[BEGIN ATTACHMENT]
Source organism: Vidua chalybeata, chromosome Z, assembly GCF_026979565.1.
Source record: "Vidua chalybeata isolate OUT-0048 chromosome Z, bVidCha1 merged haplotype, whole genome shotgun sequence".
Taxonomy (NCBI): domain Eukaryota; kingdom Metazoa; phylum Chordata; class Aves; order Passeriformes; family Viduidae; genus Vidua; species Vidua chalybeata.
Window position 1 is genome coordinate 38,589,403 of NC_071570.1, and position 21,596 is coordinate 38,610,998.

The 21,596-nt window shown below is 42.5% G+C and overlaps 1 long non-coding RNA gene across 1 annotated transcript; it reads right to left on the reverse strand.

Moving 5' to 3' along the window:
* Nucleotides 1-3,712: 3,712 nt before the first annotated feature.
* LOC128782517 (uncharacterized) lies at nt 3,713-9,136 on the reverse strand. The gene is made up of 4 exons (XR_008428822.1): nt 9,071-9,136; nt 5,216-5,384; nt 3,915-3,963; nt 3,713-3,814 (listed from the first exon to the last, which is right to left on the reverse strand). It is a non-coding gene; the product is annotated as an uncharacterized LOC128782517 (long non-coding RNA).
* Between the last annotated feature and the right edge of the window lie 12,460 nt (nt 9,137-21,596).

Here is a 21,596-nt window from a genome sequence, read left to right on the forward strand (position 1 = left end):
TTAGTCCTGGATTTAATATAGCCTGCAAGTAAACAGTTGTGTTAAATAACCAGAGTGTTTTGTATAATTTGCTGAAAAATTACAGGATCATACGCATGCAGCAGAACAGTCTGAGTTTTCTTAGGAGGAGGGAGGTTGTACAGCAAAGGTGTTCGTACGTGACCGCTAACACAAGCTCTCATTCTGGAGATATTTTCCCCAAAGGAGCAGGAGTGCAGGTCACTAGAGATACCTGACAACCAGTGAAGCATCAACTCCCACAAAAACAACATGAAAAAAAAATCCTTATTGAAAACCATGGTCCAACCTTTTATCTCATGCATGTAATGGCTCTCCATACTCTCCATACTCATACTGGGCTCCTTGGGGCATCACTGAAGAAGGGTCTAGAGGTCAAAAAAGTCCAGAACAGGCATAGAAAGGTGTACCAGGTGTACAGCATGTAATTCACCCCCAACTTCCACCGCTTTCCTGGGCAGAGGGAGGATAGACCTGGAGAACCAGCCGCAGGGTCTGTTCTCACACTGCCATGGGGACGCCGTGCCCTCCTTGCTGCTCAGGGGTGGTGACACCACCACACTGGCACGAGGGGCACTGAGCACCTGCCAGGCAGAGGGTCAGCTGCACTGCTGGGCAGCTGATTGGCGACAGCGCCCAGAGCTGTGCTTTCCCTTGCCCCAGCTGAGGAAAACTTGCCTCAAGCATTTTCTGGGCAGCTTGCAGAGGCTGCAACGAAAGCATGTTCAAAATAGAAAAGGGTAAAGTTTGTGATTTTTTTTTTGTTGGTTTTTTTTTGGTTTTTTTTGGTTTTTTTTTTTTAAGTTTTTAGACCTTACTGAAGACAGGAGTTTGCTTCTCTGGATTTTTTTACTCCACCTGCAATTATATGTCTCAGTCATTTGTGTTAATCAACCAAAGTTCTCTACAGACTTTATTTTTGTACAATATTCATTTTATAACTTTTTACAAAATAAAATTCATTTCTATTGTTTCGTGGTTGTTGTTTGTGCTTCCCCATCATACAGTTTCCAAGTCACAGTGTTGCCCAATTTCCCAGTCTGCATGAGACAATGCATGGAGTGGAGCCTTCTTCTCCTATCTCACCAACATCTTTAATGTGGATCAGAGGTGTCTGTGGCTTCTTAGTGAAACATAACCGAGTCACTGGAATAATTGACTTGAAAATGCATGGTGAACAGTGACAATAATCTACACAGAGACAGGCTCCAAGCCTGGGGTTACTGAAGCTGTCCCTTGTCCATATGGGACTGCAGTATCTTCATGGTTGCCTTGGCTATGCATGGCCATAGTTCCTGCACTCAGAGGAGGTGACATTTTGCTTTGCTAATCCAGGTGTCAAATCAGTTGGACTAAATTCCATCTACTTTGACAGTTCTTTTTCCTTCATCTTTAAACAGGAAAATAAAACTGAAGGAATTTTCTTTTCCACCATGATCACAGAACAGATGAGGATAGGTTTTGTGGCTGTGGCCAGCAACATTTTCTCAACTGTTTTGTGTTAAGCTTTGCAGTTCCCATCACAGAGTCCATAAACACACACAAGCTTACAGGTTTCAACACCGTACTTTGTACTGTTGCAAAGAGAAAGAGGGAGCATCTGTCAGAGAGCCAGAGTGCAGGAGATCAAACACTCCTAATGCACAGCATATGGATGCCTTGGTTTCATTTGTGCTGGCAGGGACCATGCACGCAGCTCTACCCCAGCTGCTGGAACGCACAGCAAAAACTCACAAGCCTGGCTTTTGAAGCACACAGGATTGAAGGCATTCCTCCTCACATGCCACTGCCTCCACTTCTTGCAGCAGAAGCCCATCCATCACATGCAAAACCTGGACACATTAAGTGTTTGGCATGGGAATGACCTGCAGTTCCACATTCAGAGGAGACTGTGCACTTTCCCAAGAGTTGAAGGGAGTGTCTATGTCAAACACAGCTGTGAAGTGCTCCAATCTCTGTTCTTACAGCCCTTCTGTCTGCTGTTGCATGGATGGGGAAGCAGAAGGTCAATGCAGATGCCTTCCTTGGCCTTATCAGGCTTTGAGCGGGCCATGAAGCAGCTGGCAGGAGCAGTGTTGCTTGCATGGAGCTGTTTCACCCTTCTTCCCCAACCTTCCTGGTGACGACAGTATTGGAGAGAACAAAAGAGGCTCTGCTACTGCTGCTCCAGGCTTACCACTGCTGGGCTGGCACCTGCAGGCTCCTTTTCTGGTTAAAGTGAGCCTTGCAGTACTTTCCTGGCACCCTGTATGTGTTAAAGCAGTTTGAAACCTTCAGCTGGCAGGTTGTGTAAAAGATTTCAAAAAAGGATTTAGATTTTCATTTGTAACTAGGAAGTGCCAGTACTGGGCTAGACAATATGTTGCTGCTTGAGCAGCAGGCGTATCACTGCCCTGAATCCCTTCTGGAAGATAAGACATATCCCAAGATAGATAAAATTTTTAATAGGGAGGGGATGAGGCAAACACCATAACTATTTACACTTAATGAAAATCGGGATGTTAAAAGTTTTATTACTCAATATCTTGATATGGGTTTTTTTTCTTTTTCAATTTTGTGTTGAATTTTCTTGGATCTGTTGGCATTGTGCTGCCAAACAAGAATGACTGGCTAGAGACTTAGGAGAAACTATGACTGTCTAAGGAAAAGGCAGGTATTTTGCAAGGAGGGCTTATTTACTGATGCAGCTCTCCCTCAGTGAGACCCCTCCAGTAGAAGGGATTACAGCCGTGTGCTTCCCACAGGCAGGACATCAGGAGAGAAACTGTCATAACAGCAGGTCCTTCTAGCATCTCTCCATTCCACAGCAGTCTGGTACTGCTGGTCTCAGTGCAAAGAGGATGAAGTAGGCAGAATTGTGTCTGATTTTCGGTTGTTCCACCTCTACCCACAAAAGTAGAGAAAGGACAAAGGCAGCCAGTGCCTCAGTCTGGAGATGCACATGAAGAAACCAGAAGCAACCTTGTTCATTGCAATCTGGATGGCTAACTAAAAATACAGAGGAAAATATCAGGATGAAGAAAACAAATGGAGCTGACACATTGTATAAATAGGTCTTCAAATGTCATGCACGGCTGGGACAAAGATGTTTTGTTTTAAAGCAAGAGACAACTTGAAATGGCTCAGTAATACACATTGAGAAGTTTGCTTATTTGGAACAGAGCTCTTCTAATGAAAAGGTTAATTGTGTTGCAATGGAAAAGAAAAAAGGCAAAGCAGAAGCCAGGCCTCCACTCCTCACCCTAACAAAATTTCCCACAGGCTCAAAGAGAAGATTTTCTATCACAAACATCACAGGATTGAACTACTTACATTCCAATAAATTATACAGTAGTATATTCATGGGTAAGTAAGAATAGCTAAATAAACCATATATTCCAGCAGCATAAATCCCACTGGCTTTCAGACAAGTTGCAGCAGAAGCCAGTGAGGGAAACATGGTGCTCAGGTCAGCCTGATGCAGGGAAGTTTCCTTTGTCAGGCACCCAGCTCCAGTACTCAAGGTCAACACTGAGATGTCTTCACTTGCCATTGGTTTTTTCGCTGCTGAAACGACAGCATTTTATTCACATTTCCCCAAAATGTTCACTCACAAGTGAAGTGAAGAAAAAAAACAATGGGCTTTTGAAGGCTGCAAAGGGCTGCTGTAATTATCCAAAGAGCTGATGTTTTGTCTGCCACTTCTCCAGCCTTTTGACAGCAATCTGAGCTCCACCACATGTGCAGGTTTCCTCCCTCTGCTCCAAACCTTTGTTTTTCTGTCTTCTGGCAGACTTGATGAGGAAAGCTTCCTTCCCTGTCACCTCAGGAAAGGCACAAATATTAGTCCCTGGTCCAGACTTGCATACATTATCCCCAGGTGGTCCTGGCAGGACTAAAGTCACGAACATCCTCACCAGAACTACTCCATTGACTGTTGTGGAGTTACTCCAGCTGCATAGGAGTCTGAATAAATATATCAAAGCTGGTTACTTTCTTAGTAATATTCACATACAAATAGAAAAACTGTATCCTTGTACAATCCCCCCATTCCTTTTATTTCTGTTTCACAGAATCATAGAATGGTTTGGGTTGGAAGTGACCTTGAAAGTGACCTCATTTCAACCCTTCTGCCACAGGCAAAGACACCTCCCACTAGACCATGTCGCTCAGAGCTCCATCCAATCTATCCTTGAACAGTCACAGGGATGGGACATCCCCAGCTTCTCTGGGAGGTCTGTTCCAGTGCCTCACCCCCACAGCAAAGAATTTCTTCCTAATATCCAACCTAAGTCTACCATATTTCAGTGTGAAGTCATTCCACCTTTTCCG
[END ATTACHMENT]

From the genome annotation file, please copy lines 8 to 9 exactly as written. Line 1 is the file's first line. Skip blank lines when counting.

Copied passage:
* LOC128782517 (uncharacterized) lies at nt 3,713-9,136 on the reverse strand. The gene is made up of 4 exons (XR_008428822.1): nt 9,071-9,136; nt 5,216-5,384; nt 3,915-3,963; nt 3,713-3,814 (listed from the first exon to the last, which is right to left on the reverse strand). It is a non-coding gene; the product is annotated as an uncharacterized LOC128782517 (long non-coding RNA).
* Between the last annotated feature and the right edge of the window lie 12,460 nt (nt 9,137-21,596).